As many of you already know from previous articles, I give tours to the public. At the beginning of every cave tour, I go through a regular spiel, giving my name, going over rules, and encouraging questions.
I don’t fully understand the reason for my joy of a guest getting my attention by calling me by name, but it exists nonetheless.
Remembering “faces and names and people and faces” (as I call it) is not my strong suit. Quite the opposite. It’s one of the reasons I feel a moment of panic when meeting new people.
A short, related aside: I remember when I was in high school, there was a day I was visiting a shop with a friend of mine. I had finished my purchase and was waiting for my friend when she thanked the cashier using their name. I assumed since we were in small-town Preston that she knew the person, but it turns out, my friend hadn’t. I asked her how she so effortlessly thanked the person by name with nothing more than a quick glance at their name tag. “Well, she (our cashier) has a name. What else would I call her?”
This exchange happened more than a decade ago and has stuck with me through all these years. I found my friend’s explanation so down to earth that I found I had no reason not to begin doing so myself.
Perhaps it is because I am so poor with remembering names and faces that, when guests remember my name, it is why I value those occasions as much as I do. Don’t get me wrong, I can recognize people, and I do practice remembering faces and names and people and faces, but so often the moment someone tells me their name, my brain overloads and I instantly need it to be repeated.
Taking the effort to acknowledge someone by name over the course of an interaction helps to build a relationship. Building relationships is what humans do. It’s how we’ve succeeded in uncountable challenges.
We rely on interacting with and recognizing others to accomplish great feats. We’ve built great towers, vast cities, complex transportation and electrical grids. We’ve sent humans to the surface of our moon, space probes beyond our solar system, and have built telescopes to see galaxies billions of lightyears away. All of this was made possible, in no small part, because of cooperation and collaboration with people who could communicate well with each other and had a common goal.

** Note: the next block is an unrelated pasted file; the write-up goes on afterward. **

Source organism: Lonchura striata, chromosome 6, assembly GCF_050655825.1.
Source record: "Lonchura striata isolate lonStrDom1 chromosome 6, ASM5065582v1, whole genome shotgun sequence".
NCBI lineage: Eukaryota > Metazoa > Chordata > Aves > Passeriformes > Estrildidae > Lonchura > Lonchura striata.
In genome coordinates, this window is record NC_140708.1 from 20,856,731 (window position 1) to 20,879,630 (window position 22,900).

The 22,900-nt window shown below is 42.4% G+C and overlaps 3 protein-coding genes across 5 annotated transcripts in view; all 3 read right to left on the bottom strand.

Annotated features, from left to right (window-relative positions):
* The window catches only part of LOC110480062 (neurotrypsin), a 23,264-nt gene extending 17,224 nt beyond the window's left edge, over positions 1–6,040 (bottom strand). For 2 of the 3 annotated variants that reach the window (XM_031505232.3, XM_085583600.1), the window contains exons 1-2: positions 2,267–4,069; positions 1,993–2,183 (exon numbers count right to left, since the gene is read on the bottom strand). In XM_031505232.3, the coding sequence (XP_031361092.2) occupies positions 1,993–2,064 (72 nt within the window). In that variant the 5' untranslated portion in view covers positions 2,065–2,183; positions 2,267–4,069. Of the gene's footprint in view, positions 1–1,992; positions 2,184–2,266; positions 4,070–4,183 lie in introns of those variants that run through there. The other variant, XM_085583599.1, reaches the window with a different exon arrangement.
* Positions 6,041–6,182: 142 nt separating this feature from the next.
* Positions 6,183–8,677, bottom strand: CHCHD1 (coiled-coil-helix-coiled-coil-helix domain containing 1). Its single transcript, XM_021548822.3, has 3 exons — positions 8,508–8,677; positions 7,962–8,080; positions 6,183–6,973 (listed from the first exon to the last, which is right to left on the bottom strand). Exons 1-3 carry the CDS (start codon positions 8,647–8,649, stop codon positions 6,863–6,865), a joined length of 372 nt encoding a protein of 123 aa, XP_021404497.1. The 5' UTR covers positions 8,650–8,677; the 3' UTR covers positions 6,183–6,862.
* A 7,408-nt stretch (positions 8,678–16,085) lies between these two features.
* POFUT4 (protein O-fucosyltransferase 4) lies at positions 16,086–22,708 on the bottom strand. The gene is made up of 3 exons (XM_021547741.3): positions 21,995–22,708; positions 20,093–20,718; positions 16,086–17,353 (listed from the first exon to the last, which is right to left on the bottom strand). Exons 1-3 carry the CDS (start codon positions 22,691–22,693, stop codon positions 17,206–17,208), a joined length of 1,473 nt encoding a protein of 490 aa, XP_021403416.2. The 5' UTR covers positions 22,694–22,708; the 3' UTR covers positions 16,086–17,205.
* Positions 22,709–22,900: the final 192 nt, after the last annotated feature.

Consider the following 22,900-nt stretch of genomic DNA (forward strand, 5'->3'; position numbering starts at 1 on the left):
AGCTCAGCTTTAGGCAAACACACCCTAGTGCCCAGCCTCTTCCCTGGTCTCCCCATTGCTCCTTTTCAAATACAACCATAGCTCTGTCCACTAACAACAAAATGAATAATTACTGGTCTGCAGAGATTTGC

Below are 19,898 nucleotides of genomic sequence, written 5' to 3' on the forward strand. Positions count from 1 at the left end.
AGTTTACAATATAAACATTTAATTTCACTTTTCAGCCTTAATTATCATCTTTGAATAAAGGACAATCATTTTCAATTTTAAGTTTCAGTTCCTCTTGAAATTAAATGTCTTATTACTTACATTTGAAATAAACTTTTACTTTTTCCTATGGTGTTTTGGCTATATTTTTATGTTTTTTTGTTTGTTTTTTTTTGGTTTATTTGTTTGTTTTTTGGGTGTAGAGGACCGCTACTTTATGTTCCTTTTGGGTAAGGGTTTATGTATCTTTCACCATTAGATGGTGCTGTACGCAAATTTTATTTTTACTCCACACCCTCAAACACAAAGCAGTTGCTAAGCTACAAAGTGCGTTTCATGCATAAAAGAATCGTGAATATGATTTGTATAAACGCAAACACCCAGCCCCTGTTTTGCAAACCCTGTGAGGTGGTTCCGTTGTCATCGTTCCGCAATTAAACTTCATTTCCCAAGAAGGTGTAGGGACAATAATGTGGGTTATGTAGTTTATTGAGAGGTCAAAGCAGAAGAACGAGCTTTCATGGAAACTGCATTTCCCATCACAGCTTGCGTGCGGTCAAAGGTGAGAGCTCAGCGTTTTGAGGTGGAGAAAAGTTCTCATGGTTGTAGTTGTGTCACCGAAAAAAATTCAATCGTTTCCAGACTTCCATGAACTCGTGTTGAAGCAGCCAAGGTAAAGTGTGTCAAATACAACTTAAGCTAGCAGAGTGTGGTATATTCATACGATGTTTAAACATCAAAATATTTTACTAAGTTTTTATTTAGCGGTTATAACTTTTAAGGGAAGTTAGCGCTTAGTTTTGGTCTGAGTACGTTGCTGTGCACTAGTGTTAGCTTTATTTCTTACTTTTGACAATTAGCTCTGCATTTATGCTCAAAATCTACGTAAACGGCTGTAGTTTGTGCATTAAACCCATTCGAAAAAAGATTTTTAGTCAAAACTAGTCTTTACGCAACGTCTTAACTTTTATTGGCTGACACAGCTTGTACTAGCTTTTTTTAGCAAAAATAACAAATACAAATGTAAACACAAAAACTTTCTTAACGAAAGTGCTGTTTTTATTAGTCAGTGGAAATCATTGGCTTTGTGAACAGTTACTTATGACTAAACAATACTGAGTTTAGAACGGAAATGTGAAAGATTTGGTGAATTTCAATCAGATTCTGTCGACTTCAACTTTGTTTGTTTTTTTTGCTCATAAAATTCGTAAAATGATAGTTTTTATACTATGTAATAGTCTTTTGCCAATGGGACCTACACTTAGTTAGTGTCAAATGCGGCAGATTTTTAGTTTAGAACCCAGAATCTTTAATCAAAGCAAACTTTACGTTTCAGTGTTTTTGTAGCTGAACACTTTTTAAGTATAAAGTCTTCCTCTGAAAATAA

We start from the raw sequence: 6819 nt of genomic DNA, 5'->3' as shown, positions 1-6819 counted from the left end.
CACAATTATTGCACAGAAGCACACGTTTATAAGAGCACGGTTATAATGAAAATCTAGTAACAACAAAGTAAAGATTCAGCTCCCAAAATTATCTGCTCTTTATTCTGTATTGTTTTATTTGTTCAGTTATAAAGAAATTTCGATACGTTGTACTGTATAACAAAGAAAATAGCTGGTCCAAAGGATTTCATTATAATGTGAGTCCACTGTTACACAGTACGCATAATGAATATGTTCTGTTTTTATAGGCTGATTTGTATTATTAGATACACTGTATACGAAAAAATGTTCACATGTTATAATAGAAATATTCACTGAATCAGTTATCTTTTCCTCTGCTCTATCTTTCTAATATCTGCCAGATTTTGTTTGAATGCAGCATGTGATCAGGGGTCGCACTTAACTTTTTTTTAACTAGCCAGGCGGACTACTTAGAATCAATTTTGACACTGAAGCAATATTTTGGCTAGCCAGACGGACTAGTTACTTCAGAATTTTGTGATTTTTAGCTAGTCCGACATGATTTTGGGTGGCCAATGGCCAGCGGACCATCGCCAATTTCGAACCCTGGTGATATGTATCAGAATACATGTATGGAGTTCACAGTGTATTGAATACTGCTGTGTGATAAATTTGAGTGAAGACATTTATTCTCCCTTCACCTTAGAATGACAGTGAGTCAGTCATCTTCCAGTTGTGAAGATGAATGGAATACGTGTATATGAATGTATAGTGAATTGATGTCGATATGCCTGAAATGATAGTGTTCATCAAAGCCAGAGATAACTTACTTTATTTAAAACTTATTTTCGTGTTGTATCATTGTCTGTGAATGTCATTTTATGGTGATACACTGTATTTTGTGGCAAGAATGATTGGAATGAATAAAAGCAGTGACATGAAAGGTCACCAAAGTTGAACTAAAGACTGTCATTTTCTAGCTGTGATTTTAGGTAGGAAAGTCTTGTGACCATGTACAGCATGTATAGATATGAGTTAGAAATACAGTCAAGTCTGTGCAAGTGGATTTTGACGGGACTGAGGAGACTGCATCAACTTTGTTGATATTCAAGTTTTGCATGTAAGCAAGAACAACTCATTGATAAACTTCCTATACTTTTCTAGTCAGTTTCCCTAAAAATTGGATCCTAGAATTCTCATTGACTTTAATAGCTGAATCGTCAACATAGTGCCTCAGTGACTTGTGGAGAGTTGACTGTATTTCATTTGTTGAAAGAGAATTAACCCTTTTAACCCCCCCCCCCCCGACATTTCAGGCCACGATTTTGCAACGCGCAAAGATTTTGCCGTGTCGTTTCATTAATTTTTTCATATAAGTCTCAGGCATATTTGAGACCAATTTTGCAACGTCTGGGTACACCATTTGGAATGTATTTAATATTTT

Humans are social organisms and have evolved from small tribal communities from past millennia to a huge intercontinental and intricately connected global civilization. Our ability to communicate with and relate to each other has provided the means to confront unimaginable challenges. The potentiality that open, honest, and respectful communication has is limitless, and such a dialogue usually begins with an introduction; a person’s name.
Another friend put it this way, “We are all given a name — it’s a universal phenomenon made possible by the advent of language. It’s a gift that every person gets when they are born, given to them by someone with whom they have a close bond. By using someone’s name we are acknowledging this universal experience, this notion of having a unique identity as a thinking, breathing, feeling, exerciser of free will. This is how we experience this thing we call ‘humanizing.’”
If we know each other by name, then there is a greater chance we can relate to one another. It doesn’t mean there will be agreements on everything, or anything for that matter, but it humanizes us.
We have names for a reason, and odds are you’ll have your name from birth until long after your death. Names keep things alive whether it’s a person, a town, or an idea.
Some of us are terrible with names. That’s fine. But we can do what we can to acknowledge someone by name when we do remember or are reminded. Reintroductions are the best, because it means you’re continuing to build a longer lasting relationship with someone. And that’s what makes us human.